Advancement Mechanics of Growing Teeth in Sand Dollars (Echinodermata, Echinoidea): A Role for Mutable Collagenous Tissue

Olaf Ellers, Malcolm Telford

Abstract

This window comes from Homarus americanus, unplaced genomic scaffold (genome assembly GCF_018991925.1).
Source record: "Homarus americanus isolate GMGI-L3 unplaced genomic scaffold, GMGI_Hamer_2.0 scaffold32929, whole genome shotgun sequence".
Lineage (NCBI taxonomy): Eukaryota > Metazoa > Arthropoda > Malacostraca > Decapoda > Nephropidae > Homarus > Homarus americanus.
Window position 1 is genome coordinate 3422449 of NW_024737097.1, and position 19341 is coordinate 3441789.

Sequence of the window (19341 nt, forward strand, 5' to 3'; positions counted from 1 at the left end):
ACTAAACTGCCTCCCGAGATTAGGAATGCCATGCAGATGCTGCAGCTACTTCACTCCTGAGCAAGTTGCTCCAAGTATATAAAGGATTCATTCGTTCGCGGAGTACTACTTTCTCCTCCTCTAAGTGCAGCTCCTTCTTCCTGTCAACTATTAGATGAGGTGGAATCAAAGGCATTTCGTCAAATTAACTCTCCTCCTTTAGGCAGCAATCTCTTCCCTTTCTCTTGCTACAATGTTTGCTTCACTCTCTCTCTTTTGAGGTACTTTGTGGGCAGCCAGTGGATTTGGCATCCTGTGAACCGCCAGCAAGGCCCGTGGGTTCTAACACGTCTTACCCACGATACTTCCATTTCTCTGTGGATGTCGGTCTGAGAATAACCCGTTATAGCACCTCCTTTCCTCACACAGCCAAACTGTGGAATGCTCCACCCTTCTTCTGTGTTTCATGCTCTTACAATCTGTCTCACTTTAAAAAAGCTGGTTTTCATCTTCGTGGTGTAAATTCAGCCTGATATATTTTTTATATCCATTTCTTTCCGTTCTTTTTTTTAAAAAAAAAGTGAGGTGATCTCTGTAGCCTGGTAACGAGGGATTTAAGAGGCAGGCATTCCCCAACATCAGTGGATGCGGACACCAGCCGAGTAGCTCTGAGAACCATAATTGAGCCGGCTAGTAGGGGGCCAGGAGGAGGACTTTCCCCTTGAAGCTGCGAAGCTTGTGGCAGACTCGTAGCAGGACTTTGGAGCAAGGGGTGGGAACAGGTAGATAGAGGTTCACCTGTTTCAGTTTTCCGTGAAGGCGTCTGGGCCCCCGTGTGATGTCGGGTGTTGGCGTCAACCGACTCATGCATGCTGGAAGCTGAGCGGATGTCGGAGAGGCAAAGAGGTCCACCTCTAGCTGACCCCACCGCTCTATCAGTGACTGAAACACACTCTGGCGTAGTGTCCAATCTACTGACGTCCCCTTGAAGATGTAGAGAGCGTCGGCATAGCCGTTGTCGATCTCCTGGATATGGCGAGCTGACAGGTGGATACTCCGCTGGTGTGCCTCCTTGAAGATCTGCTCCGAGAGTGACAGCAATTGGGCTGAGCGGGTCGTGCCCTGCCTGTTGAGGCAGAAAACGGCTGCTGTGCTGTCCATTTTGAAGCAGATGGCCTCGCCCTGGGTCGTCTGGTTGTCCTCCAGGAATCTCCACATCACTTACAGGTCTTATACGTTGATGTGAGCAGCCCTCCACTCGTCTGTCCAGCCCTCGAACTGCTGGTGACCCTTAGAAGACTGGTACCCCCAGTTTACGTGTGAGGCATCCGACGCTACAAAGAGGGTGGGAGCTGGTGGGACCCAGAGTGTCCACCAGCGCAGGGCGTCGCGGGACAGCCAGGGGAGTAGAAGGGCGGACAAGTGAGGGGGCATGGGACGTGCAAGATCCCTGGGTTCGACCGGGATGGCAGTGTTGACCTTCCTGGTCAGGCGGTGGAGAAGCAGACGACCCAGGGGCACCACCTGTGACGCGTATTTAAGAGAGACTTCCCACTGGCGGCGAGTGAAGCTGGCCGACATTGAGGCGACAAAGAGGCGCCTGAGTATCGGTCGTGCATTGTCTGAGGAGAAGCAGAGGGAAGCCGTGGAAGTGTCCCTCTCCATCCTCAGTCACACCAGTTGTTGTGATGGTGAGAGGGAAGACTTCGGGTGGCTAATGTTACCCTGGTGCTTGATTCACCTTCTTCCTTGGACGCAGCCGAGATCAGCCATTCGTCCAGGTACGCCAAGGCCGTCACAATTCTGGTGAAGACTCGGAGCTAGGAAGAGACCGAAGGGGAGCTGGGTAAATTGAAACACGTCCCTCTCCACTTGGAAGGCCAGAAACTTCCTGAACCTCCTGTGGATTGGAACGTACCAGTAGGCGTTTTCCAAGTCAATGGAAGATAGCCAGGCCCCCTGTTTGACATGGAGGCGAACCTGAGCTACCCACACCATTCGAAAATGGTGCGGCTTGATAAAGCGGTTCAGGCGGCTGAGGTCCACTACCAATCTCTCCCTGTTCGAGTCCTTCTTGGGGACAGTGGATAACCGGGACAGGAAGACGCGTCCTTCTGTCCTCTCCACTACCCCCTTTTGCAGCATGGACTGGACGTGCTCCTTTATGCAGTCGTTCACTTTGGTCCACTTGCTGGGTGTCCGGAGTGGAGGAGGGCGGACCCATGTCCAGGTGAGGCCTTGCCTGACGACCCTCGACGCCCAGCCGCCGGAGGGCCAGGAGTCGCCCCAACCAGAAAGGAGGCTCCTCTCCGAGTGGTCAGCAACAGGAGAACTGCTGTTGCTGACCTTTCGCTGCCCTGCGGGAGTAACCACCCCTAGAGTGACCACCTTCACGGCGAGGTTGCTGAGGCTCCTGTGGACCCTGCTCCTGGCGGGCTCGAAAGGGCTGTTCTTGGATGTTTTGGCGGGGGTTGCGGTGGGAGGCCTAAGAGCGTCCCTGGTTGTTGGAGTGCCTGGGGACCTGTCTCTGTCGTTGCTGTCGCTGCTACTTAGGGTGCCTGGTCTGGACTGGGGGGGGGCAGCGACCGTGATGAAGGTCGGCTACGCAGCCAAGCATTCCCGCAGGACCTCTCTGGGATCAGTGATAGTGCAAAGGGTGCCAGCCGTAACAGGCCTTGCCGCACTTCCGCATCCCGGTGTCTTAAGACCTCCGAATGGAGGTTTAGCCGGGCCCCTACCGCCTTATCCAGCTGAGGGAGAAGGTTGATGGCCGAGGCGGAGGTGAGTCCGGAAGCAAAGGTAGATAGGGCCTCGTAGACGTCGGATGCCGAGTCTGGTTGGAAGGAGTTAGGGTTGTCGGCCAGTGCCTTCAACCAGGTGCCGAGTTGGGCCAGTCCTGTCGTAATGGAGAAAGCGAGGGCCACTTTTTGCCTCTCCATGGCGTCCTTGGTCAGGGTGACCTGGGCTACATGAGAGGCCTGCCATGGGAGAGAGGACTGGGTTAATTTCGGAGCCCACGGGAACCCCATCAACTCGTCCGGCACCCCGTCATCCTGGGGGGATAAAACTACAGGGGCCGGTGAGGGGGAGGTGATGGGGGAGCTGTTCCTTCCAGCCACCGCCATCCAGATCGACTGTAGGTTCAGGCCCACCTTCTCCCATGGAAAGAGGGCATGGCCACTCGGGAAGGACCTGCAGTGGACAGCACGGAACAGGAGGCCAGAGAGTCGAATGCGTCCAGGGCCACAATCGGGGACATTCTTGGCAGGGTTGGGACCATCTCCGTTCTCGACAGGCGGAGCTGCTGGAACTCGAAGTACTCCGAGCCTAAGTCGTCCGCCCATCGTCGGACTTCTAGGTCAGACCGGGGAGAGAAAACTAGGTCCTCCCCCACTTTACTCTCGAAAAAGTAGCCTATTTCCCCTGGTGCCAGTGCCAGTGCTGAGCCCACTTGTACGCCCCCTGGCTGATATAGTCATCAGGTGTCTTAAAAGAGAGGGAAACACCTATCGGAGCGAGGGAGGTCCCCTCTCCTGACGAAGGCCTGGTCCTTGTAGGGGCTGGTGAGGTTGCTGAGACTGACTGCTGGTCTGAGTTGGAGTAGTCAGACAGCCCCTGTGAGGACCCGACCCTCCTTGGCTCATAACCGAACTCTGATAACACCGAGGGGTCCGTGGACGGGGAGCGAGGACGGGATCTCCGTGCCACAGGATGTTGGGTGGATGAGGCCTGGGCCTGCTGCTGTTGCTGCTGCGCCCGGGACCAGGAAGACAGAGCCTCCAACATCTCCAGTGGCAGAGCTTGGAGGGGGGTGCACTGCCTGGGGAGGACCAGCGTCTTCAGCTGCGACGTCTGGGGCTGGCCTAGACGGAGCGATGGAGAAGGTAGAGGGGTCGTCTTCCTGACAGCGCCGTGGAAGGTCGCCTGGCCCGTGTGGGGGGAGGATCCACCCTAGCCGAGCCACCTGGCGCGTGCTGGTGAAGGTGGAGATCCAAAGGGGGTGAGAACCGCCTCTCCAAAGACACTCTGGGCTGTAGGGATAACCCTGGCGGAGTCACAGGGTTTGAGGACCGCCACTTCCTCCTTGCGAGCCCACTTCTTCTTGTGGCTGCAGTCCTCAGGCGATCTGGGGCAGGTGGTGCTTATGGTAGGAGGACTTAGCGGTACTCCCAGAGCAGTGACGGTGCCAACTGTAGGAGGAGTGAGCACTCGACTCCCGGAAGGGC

Regulation of growth involves the integration of several body systems including nerves, muscles and connective tissues. We demonstrate how changes in material properties of a connective tissue permit advancement of the continuously growing teeth of sand dollars. During growth, each tooth advances in a tooth slide. During chewing, however, teeth are rigidly attached by collagenous dental ligaments. We found that there was a natural, bimodal variation in tooth looseness where some sand dollars had teeth so loosely attached that they could not crush sand particles without detaching their teeth. We also found that soaking these dental ligaments in divalent cation-free artificial seawater caused more rapid force-relaxation than control artificial seawater. These results suggest that the dental ligaments are a special mutable collagenous tissue (MCT), found in echnoderms, and that sand dollars periodically loosen their teeth via changes in the MCT to allow the teeth to advance. This process could be under nervous control, as material properties of MCT can be altered via nervous control. Thus mutable collagenous tissue in echinoderms is used not only for many skeletal functions, but also for regulation of tooth growth.